It’s never been more important, nor more challenging, for less-than-truckload (LTL) and parcel shippers to reduce their transportation costs. Demand for carrier services is high, especially in parcel as the COVID-19 pandemic drives e-commerce volumes to unprecedented levels. LTL and parcel carriers operate in high barrier-to-entry businesses. The relative lack of competition has allowed them to consistently raise their prices faster than inflation. How can businesses better understand the shipping industry and reduce their transportation costs? At Shipware, we offer shipping consulting to get businesses the best out of their shipping contracts and help you save money. Our experts have put together a guide that will help you understand your business’ transportation costs and learn how to optimize them.
An Inside Look Inside the Shipping Industry
The parcel segment, in particular, has become a tough nut for many shippers. Besides levying higher rates, FedEx, UPS, and to a lesser degree, the U.S. Postal Service, impose what are known as “accessorial fees” to cover the cost of services beyond the basic pick-up and delivery. Accessorial charges continue to increase in number and in price, dinging shipper budgets as a result.
Even more concerning in the era of e-commerce, carriers are leaning more on dimensional weight, rather than a shipment’s actual weight, to build and bill their rates. This penalizes shippers who tender lightweight consignments that are bulked up with dunnage, the inexpensive waste material used to load and secure cargo during shipping but which add heft, and cost, to a package.
Meanwhile, Amazon.com. continues to apply the pressure by offering next-day shipping at no cost for Amazon “Prime” members. In the age of Amazon, shippers face the prospect of lost sales and lower revenue for charging too much or taking too long to ship parcels.
How to Optimize Transportation Costs
The good news is there are concrete, common-sense steps that shippers can take to mitigate the upward spiral and reduce transportation cost. Some steps are specific to each mode. Others can be used in both. Let’s start with LTL:
LTL carriers offer nothing but time and space. LTL charges are based on weight and space. That’s why it will cost more, on a relative basis, to ship something bulky like pillows than a dense product like bricks. The less room your shipment occupies on a truck, the more space the carrier has available to sell to other people, and the less they need to charge you.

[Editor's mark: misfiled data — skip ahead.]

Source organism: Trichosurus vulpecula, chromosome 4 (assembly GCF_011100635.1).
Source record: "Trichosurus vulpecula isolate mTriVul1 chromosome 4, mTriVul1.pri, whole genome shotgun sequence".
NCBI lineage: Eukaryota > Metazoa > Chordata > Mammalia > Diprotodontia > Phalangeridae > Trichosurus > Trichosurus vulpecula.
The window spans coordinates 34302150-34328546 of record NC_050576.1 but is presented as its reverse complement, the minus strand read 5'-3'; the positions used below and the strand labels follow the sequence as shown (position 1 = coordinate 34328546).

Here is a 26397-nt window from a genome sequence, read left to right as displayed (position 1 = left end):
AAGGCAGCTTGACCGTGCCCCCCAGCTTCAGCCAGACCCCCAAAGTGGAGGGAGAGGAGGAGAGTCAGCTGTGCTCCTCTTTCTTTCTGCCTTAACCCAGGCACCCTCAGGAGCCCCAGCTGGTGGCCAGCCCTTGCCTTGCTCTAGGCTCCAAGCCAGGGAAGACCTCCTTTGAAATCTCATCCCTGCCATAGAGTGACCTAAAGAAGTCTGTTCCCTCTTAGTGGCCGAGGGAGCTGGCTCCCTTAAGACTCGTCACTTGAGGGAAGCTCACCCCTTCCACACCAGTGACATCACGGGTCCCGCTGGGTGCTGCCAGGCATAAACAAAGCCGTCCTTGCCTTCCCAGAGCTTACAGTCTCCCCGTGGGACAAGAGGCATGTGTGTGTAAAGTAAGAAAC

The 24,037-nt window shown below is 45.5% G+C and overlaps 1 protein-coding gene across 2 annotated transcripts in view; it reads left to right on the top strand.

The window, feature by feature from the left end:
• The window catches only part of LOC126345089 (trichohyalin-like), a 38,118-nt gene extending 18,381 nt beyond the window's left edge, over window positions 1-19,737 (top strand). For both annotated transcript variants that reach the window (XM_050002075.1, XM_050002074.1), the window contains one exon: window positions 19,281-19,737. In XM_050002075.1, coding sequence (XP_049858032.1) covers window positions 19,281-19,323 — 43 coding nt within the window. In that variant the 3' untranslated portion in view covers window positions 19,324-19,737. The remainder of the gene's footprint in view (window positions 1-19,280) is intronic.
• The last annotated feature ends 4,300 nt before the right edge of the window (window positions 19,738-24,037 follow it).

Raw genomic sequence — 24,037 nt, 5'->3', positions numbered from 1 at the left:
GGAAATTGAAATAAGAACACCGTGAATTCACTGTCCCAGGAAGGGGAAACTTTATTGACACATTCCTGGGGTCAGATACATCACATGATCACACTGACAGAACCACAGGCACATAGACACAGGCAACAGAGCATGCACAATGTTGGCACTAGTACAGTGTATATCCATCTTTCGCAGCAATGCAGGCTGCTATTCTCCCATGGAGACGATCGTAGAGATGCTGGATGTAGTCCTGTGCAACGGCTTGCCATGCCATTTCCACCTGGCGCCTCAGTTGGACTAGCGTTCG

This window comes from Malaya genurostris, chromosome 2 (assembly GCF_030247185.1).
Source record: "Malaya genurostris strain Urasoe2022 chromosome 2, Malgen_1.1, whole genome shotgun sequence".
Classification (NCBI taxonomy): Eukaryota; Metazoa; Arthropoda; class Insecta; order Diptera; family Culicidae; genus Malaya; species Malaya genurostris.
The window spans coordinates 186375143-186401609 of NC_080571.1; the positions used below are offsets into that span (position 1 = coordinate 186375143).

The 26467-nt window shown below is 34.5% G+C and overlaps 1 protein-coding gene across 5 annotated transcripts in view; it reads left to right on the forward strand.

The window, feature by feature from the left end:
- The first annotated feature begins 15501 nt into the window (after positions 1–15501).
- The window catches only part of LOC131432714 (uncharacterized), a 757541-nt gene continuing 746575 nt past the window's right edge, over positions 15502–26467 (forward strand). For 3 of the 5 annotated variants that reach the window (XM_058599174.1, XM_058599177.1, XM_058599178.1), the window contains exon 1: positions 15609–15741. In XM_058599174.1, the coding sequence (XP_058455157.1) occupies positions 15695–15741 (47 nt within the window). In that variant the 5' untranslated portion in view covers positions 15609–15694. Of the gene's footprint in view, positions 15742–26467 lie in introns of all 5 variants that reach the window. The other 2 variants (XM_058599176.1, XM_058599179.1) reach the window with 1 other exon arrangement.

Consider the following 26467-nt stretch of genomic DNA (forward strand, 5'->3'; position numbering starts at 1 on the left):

1. Efficient Packing
Because of the above, you may receive immense cost savings from efficient packaging. Use the smallest container that will hold your product safely during shipment, and bundle or stack your cartons together firmly. The smaller the total volume of your load is, the more cost-savings you can receive.
Investing in improved packaging solutions is money well spent, because packaging costs are minimal compared to shipping costs. Your logistics staff should also get involved in the package design and development process, and they should know what makes a product easy to stack and ship for cost-effective logistics. While higher-end packing may seem like a costly endeavor now, it will help you minimize the size of your shipment, thus paying for itself and more when it comes to negotiating with LTL carriers.
2. Group Shipments
If time-in-transit is not important and your products are non-perishable, consider grouping shipments together as opposed to shipping a few smaller shipments at different times. It is more efficient for your LTL carrier to pick up a few, larger shipments versus filling a truck with a ton of smaller shipments. By doing this, you can negotiate better rates with your provider.
Your carrier may also offer tiered pricing based on the different weight thresholds. For example, there may be a base rate for loads up to 499 pounds and different rates for loads that weigh between 500-999 pounds, 1,000-1,999 pounds, 2,000-4,999 pounds, etc. It’s important to know what these thresholds are because you may be able to get your load to qualify for a low-cost weight class if you combine your shipment. One 1,500-pound shipment could cost much less than three 500-pound shipments.
3. Ship on Off-Peak Days
If there is no time-sensitivity or urgency for shipments, consider shipping your business’ products on off-peak days, as this can bring additional savings. Work closely with your carrier to create an LTL shipment schedule that’s designed for efficiency in logistics and shipping costs.
4. Look at ALL Costs
When you negotiate, look at your overall cost, not just the base rate. The carrier will likely add a fuel surcharge and accessorial fees. Accessorial fees include waiting times, storage, packing and extra fuel, all of which can be negotiated.
5. Build Long-term Carrier Relationships
It is very important to develop solid long-term relationships with your carrier. Being a “shipper of choice” carries tangible benefits, especially in a market for tight capacity. When your LTL carrier sees that you are actively trying to reduce costs and delays, they will be more than happy to pass those savings on to keep you as a customer. Being a “shipper of choice” also includes providing carriers with correct shipment weights and dimensions at the front end to avoid the cost and hassles of an audit.
6. Collaborate With Shippers
When possible, collaborate with other shippers to build enough freight to justify the use of a more efficient full truckload operation. Shippers use LTL because they lack the volume to afford the cost of full truckload service, which is cheaper than LTL on a per kilogram basis. You may not have enough freight to fill a full truckload. However, if you and other vendors regularly ship to the same retailers, restaurants, grocers, or other businesses, think about combining your shipments to generate a full truckload. You and other shippers can then split the transport costs accordingly. In addition, consider working with a third-party logistics provider that specializes in freight shipment consolidation to get the job done.
The surge in e-commerce demand will continue to drive increases in parcel spend and rates. At the same time, shippers will be pressured to offer free or low-cost shipping. According to some estimates, more than 60% of consumers will abandon their online shopping carts if they see higher-than-expected shipping charges.